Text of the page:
Merging power buttons on appliances


Have you noticed how there’s a drive to reduce the number of buttons on things? It’s presumably to reduce cost, and make interfaces more minimal, which we perceive as simpler. But it’s not.

One extreme is offloading functions to a partner app on a phone. We’re beyond smart bulbs now; you can get Wi-Fi coffee machines, shoe shiners, even routers… thank you, I’ll be here all week. Most, if not all, of the app’s functions could easily be added to the aforementioned appliances with buttons, dials, switches, levers, or any number of mechanical interfaces with which we’re all familiar and have had exhaustive usability and accessibility testing. The apps to control these appliances are often terribly designed, poorly maintained, difficult to use, and needlessy tie an appliance’s lifespan to a control interface that can be revoked at the whim of the app developer, or your phone being replaced. I’ve often thought claims of “planned obscelecence” were dubious at best, considering science and technology are consatntly evolving; but this coupling is an example I’m willing to concede.

Another is the merging of functions into a smaller set of controls. Some of these are mechanically elegant, like merging a fan speed dial with power. Not spinning at all is a valid opposite state to full blast, and also happens to be the off position. Others make less sense, or are far less intuitive. A kettle we have at work takes five short button presses and a long press to go from cold to hot water, some of which are on unmarked buttons. Choosing a preset and activating the kettle could be done with two presses, assuming each preset had a button rather than scrolling through a list each time.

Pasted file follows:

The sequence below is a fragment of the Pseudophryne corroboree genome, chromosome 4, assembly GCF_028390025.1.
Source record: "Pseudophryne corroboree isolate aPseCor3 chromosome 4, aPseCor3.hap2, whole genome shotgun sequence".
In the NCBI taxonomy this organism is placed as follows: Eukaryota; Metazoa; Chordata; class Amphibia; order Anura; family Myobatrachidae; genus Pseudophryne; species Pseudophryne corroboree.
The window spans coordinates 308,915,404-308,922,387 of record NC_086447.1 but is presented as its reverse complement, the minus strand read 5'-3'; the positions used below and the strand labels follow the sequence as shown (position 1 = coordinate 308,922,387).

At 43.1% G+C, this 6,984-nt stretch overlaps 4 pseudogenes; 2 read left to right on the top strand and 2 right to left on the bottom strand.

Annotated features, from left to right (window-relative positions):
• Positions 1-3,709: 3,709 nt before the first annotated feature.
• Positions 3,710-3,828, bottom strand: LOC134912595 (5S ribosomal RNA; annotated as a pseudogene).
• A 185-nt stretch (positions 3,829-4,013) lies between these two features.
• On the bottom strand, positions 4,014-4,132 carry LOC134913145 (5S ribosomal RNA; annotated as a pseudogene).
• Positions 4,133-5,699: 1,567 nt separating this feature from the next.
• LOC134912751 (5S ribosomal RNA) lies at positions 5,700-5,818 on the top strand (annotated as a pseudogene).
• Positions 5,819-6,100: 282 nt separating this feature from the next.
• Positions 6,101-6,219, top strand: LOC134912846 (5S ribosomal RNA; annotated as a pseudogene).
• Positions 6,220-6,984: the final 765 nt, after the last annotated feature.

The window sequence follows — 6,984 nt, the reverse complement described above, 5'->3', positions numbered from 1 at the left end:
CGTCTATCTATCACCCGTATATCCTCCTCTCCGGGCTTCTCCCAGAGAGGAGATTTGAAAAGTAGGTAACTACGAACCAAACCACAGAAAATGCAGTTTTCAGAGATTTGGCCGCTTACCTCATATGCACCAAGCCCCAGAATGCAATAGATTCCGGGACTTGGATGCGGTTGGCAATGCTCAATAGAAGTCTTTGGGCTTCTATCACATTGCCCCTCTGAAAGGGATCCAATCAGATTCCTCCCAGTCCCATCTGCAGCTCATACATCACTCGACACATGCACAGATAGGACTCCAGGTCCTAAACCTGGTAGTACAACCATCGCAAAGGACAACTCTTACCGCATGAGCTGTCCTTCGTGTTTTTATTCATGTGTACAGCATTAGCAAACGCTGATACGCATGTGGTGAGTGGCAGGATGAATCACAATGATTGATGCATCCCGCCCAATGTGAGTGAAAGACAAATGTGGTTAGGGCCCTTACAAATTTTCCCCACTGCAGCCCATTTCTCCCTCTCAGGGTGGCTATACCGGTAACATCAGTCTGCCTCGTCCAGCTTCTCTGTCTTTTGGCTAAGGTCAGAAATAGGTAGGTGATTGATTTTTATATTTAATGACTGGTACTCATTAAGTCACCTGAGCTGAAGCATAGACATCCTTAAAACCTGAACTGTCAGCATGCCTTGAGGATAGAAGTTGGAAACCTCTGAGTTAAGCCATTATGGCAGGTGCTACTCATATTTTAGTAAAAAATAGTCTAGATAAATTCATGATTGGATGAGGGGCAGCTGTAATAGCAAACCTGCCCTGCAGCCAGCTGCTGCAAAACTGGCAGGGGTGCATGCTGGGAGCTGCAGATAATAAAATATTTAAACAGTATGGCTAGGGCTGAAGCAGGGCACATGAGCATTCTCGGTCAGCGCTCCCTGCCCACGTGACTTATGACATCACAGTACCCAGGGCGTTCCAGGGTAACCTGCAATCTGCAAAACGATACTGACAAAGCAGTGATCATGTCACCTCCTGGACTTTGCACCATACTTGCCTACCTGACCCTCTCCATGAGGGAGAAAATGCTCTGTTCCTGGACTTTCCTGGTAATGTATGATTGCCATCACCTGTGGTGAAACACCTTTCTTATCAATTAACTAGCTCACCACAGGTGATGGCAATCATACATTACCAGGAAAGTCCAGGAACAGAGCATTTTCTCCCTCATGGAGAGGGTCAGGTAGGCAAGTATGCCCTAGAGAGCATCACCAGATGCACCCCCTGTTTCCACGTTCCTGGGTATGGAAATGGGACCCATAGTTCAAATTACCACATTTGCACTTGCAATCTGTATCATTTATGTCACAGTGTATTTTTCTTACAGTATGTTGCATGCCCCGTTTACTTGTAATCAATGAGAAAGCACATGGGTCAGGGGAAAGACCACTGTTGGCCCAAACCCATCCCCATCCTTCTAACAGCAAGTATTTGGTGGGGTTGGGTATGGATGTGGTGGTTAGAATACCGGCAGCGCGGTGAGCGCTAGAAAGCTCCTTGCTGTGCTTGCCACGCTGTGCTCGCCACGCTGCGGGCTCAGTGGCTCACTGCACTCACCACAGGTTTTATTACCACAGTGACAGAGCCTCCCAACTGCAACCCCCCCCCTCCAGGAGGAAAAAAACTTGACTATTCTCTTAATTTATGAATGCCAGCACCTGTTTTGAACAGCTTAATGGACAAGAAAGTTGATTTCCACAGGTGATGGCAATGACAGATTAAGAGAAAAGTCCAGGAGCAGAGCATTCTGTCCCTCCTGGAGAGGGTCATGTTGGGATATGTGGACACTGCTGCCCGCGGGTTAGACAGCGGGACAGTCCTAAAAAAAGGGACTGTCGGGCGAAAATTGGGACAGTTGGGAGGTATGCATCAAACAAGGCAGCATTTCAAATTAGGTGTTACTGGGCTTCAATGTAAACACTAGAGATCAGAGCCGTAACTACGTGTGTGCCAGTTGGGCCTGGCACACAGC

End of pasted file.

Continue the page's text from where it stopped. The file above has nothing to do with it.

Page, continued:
Merging mechanical functions also doesn’t cleanly translate into buttons. Our Kambrook tower fan has a button to cycle through power modes, the last of which is off. Whereas a dial is easy to turn and click to off, this fan requires three button presses, with a pause each time, to turn it off each morning. I’ve considered pulling it from the power socket, or using a timer, or adding a switch along the power cord, but it shouldn’t have to come to that!

Physical controls come with their own limitations. They’re prone to breaking because they’re mechanical devices. They can’t ever hope to represent the breadth and depth of features a touch screen with near-infinte customisation and an API can achieve. But how many controls does my kettle really need?

I suppose I’d have a leg to stand on, but my 1980s Pioneer amplifier shamelessly has a slider instead of a dial, presumably to look more modern. A dial would make way more sense, but would look far less retro awesome. Hey, at least it doesn’t have a proprietary streaming service added that can will be disabled before the device itself stops working.

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Ruben Schade is a technical writer and infrastructure architect in Sydney, Australia who refers to himself in the third person in bios. Hi!

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